Thursday, July 31, 2008

"She learned romance as she grew older..."

"They knew not each other's opinion, either its constancy or its change, on the one leading point of Anne's conduct, for the subject was never alluded to; but Anne, at seven-and-twenty, thought very differently from what she had been made to think at nineteen. She did not blame Lady Russell, she did not blame herself for having been guided by her; but she felt that were any young person, in similar circumstances, to apply to her for counsel, they would never receive any of such certain immediate wretchedness, such uncertain future good. She was persuaded that under every disadvantage of disapprobation at home, and every anxiety attending his profession, all their probable fears, delays, and disappointments, she should yet have been a happier woman in maintaining the engagement, than she had been in the sacrifice of it...

How eloquent could Anne Elliot have been! How eloquent, at least, were her wishes on the side of early warm attachment, and a cheerful confidence in futurity, against that over-anxious caution which seems to insult exertion and distrust Providence! She had been forced into prudence in her youth, she learned romance as she grew older: the natural sequel of an unnatural beginning."

from Jane Austen's Persuasion (Chapter 4)

* * * * *

Anne Elliot is my favorite Austen heroine. I agree with Jacqueline Reid-Walsh when she writes that the tone of Persuasion is not autumnal but rather spring-like. Or, it could be said that it transitions from winter to spring as Anne moves from a period of sadness and regret to experience a second chance at happiness in love. At twenty-seven, Anne is the eldest of Austen's heroines and I find her the most easy to sympathize with and relate to. She is past her first bloom of youth (as the novel explicitly tells us - see Footnote 1) and her chances of marriage, and with it a home and family of her own, have all but vanished.

Eight years before the novel begins Anne was engaged to a young naval officer but she relinquished the attachment upon the advice of an older and, supposedly, wiser family friend - thus the context of the quote above and the recurring theme of 'persuasion.' Since I read Emma and Persuasion right after the other, I can't help but compare the charming, very youthful Emma to the wiser, steadier but no less passionate Anne. While Emma goes through a series of errors of judgment, often humorous ones, Anne's predicament is pitiable rather then amusing. Her acceptance of the advice of her elder friend results in a life-altering mistake that causes her great pain and sadness. While Emma is certainly pained while she believes Mr. Knightley to be in love with Harriet, her experience is very brief compared to Anne's period of remorse which lasts eight long years.

Interestingly, once Anne has experienced pain, has 'learned prudence,' she is finally able to pursue romance when presented with the opportunity: a second encounter with Captain Wentworth. Wiser and more experienced, Anne seems quietly determined not to let this second chance pass her by. As Jacqueline Reid-Walsh puts it, when Wentworth comes to Bath, Anne "instigates a delicate pursuit of Wentworth which bends the conduct book rules," 'stretching and even overturning the rules concerning proper ladylike behavior.' While remaining true to the feminine ideal of the time, she exercises assertiveness - going so far as to deftly announce her constancy in front of Wentworth. The interactions between Anne and Wentworth are beautiful and amusing to read and in the process of her 'delicate pursuit,' Anne enters into a "second spring of youth and beauty," regaining that blush which she had lost prematurely:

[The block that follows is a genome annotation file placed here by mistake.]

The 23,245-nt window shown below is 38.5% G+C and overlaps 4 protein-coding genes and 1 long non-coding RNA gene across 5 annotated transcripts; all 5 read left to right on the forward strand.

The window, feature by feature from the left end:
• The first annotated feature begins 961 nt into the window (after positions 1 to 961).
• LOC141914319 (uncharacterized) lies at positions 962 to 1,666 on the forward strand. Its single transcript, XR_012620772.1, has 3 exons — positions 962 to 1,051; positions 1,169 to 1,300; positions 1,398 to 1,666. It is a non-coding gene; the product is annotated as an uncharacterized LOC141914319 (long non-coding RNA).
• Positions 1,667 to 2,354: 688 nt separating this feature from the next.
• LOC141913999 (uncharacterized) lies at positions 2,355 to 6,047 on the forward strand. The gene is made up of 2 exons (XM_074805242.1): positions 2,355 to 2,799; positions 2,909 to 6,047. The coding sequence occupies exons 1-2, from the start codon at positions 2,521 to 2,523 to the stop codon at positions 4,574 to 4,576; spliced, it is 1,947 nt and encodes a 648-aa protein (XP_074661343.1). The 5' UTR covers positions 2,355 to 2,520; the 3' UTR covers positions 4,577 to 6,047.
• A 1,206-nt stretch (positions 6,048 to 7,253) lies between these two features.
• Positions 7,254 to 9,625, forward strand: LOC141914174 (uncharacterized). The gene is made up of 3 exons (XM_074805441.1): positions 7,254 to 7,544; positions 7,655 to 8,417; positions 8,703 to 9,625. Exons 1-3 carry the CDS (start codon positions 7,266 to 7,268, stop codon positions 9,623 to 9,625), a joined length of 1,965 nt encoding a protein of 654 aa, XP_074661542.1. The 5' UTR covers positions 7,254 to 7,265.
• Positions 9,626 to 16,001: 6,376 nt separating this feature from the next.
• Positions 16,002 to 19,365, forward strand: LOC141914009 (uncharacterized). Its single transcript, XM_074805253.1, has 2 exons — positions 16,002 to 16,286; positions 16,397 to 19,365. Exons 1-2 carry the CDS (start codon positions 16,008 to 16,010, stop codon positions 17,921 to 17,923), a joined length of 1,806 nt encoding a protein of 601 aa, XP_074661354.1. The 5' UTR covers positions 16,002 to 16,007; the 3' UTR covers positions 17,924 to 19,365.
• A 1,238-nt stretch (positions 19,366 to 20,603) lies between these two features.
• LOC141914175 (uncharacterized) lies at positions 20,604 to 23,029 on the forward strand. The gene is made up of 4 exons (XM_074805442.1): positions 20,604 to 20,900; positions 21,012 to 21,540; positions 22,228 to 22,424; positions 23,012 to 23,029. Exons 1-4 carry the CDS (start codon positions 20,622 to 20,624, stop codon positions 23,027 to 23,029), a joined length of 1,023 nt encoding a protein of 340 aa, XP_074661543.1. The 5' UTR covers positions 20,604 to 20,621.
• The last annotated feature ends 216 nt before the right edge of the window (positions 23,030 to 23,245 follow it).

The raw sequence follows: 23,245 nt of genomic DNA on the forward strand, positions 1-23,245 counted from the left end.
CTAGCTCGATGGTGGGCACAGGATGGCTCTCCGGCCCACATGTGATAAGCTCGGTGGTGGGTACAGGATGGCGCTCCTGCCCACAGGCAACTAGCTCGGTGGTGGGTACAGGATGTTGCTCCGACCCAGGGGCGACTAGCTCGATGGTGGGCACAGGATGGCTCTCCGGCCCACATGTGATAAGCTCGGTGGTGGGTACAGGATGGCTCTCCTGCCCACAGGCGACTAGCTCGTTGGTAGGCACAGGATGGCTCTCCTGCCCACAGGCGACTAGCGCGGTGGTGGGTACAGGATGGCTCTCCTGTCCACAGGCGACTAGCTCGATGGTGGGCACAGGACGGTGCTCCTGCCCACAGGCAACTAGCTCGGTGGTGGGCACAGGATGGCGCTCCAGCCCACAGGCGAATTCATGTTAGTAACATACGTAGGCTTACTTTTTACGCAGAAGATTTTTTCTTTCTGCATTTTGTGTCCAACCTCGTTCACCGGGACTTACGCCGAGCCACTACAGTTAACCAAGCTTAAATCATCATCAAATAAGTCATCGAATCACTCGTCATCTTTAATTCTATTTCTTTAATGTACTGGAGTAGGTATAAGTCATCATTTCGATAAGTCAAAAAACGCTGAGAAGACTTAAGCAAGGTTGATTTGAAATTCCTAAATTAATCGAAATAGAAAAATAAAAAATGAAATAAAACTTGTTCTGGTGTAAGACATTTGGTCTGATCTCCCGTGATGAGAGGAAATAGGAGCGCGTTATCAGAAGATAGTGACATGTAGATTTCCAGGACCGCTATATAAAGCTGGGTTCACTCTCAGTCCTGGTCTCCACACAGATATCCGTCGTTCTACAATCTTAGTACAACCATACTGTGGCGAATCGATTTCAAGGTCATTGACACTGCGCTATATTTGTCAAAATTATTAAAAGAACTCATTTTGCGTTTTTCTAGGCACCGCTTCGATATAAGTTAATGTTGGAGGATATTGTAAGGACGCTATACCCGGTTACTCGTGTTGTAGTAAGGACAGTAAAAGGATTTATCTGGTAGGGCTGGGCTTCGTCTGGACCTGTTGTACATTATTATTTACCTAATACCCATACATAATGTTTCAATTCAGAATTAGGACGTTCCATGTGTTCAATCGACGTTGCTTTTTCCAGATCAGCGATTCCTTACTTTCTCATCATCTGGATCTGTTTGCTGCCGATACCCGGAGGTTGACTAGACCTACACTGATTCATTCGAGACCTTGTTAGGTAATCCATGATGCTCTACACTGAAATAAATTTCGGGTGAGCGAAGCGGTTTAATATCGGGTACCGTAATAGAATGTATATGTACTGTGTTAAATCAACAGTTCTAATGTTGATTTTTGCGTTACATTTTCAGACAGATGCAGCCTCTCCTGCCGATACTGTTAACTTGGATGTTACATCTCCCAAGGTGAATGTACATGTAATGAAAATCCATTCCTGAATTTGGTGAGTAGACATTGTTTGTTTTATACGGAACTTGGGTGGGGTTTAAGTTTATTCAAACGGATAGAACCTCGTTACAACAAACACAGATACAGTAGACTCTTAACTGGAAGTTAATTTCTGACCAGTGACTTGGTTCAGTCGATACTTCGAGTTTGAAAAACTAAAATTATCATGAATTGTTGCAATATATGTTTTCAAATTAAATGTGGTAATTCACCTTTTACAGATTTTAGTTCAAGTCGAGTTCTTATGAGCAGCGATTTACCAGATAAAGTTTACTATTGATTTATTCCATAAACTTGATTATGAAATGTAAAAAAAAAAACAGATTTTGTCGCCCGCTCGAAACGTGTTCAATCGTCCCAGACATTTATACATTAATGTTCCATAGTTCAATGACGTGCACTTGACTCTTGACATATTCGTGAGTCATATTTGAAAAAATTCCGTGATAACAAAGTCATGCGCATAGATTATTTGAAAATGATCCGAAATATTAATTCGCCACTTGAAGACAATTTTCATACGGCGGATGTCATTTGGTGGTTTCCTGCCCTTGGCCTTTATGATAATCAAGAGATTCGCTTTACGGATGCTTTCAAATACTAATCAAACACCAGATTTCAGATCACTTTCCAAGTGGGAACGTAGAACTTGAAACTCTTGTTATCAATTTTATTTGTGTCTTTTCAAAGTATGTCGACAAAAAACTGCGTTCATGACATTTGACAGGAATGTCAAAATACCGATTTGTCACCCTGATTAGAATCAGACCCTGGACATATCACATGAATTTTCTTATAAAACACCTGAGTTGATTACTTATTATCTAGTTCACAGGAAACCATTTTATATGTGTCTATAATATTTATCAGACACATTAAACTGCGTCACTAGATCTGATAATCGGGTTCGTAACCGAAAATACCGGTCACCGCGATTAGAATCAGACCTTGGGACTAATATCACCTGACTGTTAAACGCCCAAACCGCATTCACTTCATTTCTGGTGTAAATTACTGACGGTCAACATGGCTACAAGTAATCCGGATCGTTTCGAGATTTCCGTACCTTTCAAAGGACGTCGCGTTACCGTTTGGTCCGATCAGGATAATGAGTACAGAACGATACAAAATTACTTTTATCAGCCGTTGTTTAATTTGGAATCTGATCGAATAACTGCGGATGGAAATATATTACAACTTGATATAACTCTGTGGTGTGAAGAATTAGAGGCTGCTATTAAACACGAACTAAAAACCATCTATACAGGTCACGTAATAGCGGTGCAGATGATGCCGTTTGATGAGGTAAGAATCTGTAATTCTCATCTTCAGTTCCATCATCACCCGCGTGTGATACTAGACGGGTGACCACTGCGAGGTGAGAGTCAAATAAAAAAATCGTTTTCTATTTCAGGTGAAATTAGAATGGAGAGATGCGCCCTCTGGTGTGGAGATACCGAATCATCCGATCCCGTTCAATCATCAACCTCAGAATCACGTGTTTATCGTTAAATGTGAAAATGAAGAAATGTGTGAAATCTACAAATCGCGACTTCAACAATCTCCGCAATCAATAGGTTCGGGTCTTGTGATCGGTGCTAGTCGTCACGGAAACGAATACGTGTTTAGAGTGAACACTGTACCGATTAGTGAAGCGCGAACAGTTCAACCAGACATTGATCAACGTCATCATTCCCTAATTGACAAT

"Anne saw nothing, thought nothing of the brilliancy of the room. Her happiness was from within. Her eyes were bright, and her cheeks glowed; but she knew nothing about it. She was thinking only of the last half-hour, and as they passed to their seats, her mind took a hasty range over it. His choice of subjects, his expressions, and still more his manner and look, had been such as she could see in only one light. His opinion of Louisa Musgrove's inferiority, an opinion which he had seemed solicitous to give, his wonder at Captain Benwick, his feelings as to a first, strong attachment; sentences begun which he could not finish, his half-averted eyes, and more than half-expressive glance, all, all declared that he had a heart returning to her at least; that anger, resentment, avoidance were no more; and that they were succeeded, not merely by friendship and regard, but by the tenderness of the past. Yes, some share of the tenderness of the past! She could not contemplate the change as implying less. He must love her." (Persuasion, Chapter 20)

Check out the full Jacqueline Reid-Walsh article: "She Learned Romance as She Grew Older”: From Conduct Book Propriety to Romance in Persuasion. It was only by reading some of the passages from the conduct books that Reid-Walsh references that I was reminded that while Anne may seem rather timid and restrained to me, she was actually acting quite boldly; particularly when doing something so seemingly tame by today's standards: initiating a conversation with a male acquaintance (Wentworth at the opera) instead of waiting for him to speak first.

IMAGE: Detail from "Portrait of Mrs. Richard Brinsley Sheridan" by Thomas Gainsborough

1 "A few months had seen the beginning and the end of their acquaintance; but, not with a few months ended Anne's share of suffering from it. Her attachment and regrets had, for a long time, clouded every enjoyment of youth; and an early loss of bloom and spirits had been their lasting effect." (Persuasion, Chapter 4)

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